Q: When my house was built in 1978, the windows were bricked in — that is to say, the windows overlap the brick by one-half inch. Now I would like to update them.
My old windows will have to be removed from inside the house. My contractor wants to put the new ones on the brick and not in the original openings. He says that is how the windows should have been installed in the first place.
I’m not sure about this. Why can’t new windows be made and installed from inside the house?
If he places them on the brick, I will have to have new window sills made for all the windows in my house — not cheap! Also the windows will have to be trimmed out with an extra piece of molding to fill in the gap. I would like your opinion.
A: Without looking for ourselves it’s difficult to give you the perfect answer. But, for the life of us, we don’t understand why your contractor insists that new windows be installed on the outside of the brick.
If you remove the existing windows, it should be a simple, but expensive, matter to have custom windows made to fit into the existing openings.
We presume that your 1978 house has brick veneer. That is, the structure of the house is a wood frame (2 by 4s) covered with wood sheeting (probably plywood) over which the brick is applied.
In this type of construction, windows are typically installed with brick molding. Milled wood, approximately 1 3/4 inches by 1 3/4 inches, form an exterior frame around three sides of the window. The bottom of the window is formed by a wooden sill that discharges rainwater away from the opening.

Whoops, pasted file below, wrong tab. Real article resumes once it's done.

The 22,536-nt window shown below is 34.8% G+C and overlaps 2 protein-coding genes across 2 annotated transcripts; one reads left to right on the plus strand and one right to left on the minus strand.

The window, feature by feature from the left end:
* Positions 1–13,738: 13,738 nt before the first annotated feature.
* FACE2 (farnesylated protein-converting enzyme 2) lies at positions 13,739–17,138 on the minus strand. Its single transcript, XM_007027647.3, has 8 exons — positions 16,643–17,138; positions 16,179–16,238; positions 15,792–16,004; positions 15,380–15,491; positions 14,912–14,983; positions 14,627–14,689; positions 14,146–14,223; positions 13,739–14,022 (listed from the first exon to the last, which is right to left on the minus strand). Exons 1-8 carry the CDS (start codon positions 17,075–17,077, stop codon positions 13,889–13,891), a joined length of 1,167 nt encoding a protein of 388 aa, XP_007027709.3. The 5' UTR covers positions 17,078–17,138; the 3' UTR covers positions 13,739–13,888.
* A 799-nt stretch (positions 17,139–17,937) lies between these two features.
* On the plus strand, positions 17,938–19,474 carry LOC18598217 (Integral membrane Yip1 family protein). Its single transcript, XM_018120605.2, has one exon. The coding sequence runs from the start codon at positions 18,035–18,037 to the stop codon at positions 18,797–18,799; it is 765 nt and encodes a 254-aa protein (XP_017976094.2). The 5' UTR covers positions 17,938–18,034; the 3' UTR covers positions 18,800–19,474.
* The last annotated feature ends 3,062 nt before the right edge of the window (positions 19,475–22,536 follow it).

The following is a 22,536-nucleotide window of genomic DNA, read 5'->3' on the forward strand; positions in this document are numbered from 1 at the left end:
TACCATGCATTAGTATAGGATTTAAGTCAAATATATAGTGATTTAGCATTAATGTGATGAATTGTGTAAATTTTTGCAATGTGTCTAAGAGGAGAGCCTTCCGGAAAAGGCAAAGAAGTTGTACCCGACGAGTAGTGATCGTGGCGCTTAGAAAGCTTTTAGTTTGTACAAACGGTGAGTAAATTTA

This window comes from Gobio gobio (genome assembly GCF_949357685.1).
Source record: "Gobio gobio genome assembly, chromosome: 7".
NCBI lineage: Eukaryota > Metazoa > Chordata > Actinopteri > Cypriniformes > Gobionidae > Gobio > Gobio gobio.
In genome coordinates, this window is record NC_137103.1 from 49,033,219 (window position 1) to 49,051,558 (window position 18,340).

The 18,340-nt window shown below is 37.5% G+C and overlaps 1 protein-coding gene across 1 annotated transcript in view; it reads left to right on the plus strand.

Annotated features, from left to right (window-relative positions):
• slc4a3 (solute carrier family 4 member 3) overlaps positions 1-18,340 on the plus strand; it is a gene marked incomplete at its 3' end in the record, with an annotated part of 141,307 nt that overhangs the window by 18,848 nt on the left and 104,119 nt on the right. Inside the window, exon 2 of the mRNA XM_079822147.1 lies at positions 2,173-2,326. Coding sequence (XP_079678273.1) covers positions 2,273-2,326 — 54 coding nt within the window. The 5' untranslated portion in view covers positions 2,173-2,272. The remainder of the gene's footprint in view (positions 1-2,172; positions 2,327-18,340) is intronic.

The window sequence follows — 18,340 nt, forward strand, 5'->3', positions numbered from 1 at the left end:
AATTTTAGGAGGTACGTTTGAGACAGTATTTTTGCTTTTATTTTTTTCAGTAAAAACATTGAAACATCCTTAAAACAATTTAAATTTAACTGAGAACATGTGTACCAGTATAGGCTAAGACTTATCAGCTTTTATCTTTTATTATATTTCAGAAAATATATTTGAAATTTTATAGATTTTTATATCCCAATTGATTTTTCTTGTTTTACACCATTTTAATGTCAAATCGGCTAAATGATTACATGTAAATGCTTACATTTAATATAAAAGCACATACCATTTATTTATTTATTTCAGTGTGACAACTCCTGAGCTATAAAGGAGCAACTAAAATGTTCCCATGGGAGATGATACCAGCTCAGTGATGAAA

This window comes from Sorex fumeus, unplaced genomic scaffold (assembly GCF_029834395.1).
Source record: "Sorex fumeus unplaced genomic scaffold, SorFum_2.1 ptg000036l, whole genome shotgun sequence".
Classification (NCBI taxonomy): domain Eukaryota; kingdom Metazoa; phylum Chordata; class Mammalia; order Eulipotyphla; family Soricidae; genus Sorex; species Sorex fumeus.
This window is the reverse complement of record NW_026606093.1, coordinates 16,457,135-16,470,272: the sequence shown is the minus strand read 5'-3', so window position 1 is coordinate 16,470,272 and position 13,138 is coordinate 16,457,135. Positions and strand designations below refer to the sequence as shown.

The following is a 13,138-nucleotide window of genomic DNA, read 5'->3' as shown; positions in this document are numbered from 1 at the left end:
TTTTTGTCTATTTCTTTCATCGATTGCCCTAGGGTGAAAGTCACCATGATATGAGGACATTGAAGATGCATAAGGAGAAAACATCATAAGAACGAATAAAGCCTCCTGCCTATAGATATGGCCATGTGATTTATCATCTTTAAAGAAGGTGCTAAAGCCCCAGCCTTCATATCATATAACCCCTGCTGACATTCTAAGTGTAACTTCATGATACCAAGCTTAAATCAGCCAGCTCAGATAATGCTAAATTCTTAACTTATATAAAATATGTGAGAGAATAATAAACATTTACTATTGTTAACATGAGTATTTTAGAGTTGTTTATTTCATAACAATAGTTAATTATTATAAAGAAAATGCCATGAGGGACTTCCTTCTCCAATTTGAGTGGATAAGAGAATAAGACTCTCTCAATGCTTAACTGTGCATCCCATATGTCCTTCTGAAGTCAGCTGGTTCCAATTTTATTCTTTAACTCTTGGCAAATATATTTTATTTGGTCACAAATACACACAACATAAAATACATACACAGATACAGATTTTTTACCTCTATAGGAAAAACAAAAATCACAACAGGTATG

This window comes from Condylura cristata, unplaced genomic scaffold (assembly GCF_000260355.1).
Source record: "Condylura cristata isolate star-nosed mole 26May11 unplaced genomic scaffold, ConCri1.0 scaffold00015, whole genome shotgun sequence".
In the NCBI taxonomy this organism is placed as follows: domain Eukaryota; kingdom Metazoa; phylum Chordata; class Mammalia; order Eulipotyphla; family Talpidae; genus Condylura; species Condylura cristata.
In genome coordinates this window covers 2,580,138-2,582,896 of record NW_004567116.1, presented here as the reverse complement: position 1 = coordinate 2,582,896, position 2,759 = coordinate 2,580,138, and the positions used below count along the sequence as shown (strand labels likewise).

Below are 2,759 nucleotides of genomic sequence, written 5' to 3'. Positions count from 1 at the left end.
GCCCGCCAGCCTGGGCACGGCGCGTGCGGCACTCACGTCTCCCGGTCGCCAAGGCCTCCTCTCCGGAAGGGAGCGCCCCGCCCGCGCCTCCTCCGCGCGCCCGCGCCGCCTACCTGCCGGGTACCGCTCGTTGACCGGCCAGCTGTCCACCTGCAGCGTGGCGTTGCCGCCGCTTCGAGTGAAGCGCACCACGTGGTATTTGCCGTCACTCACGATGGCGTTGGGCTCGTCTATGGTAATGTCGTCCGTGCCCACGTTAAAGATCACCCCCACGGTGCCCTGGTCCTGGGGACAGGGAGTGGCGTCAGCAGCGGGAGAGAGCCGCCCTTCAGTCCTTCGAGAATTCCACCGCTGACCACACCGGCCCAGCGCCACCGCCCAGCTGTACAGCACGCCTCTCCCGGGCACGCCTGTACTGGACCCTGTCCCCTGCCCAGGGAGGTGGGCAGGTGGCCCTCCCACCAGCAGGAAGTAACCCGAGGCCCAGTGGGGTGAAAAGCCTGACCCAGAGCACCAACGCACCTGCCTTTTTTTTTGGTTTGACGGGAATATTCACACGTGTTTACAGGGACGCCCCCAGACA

In new construction, windows are attached by nails placed through the casing and the brick molding. Then a mason applies the brick veneer, butting the bricks to the brick molding. A bead of caulk around the exterior of the window provides an airtight seal and finishes the job.
From your description it sounds as if the builder dispensed with the brick molding and let the brick veneer run into the window opening, forming a lip so that the window frames could be installed flush to the inside face of the brick.
Although we’ve never seen this type of installation, we see no reason why it couldn’t work.
In either case, we’re having a tough time envisioning new windows affixed somehow to the exterior of the brick.
Whether the old windows have brick molding or not, the process for installing new windows is similar and we suggest you follow the installation process of the original builder.
You can discover this by paying attention when you remove the existing windows. Pay special attention to the bottom of the window, as this is the area most prone to leaking.
Remove the existing windows from their openings from the inside. If the windows have exterior brick moldings, remove these first from the outside. Take care to do as little damage as possible to the interior trim and the exterior brick. Carefully measure the opening for the new window.
We suggest you try to use the measurements for the existing windows. Measure them after removing the interior trim but before removing them from the openings.
Pay particular attention to the depth and width of the casings. Modern dimensional lumber tends to be smaller than it was years ago. A nominal 1 by 4 does not measure 1 inch by 4 inches and the 1 by 4 milled in 1978 will not necessarily be the same as one milled in 2005.
Once the windows arrive, check to make sure the dimensions are correct. Then install the windows. It should be a simple matter of sliding a window into the opening, shimming it so that it’s level and plumb and nailing it to the framing.
This is a great time to apply insulation between the framing and the window casing. Use either small pieces of fiberglass insulation or insulation foam. If you chose to use the foam, go easy. If it expands too much you risk bowing the casing.
Reapply the interior trim, fill the nail holes and paint or stain. For the exterior, reapply the wooden brick molding (if necessary) and make sure to caulk where the brick meets the molding or, if there is no molding, where the brick meets the window casing.